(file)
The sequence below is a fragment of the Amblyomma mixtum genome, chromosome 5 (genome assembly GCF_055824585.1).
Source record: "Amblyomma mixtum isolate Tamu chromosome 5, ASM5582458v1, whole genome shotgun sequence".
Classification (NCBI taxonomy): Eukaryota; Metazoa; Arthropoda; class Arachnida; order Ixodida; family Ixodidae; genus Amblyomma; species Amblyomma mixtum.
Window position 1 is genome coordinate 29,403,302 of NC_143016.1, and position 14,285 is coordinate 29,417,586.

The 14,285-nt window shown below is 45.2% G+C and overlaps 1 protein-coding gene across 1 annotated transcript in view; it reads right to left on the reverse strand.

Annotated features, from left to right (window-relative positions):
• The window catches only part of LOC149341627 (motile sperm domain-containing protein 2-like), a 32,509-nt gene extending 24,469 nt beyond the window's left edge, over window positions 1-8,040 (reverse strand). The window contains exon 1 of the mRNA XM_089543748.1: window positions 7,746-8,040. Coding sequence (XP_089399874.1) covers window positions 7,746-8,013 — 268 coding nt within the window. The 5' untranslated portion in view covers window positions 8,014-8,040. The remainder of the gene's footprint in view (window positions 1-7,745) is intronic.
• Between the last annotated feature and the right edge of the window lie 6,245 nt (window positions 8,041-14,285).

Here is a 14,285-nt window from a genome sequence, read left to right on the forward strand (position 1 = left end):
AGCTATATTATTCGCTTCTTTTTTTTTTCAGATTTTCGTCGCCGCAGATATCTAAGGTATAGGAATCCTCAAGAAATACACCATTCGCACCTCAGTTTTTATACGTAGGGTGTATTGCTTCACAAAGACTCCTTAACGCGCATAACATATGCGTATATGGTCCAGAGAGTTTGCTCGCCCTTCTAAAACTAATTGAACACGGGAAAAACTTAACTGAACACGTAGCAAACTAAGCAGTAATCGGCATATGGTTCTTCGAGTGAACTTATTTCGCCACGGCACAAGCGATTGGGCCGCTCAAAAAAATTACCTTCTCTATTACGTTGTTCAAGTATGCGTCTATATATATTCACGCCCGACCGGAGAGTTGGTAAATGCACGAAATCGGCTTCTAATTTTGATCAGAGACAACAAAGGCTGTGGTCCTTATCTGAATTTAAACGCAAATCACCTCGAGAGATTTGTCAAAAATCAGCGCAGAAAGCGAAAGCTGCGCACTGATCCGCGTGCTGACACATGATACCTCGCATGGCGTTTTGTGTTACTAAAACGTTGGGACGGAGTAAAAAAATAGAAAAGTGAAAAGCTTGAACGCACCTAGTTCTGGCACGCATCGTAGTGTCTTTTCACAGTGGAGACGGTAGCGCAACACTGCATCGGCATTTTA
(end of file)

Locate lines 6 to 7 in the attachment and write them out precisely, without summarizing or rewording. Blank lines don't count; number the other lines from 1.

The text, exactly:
Annotated features, from left to right (window-relative positions):
• The window catches only part of LOC149341627 (motile sperm domain-containing protein 2-like), a 32,509-nt gene extending 24,469 nt beyond the window's left edge, over window positions 1-8,040 (reverse strand). The window contains exon 1 of the mRNA XM_089543748.1: window positions 7,746-8,040. Coding sequence (XP_089399874.1) covers window positions 7,746-8,013 — 268 coding nt within the window. The 5' untranslated portion in view covers window positions 8,014-8,040. The remainder of the gene's footprint in view (window positions 1-7,745) is intronic.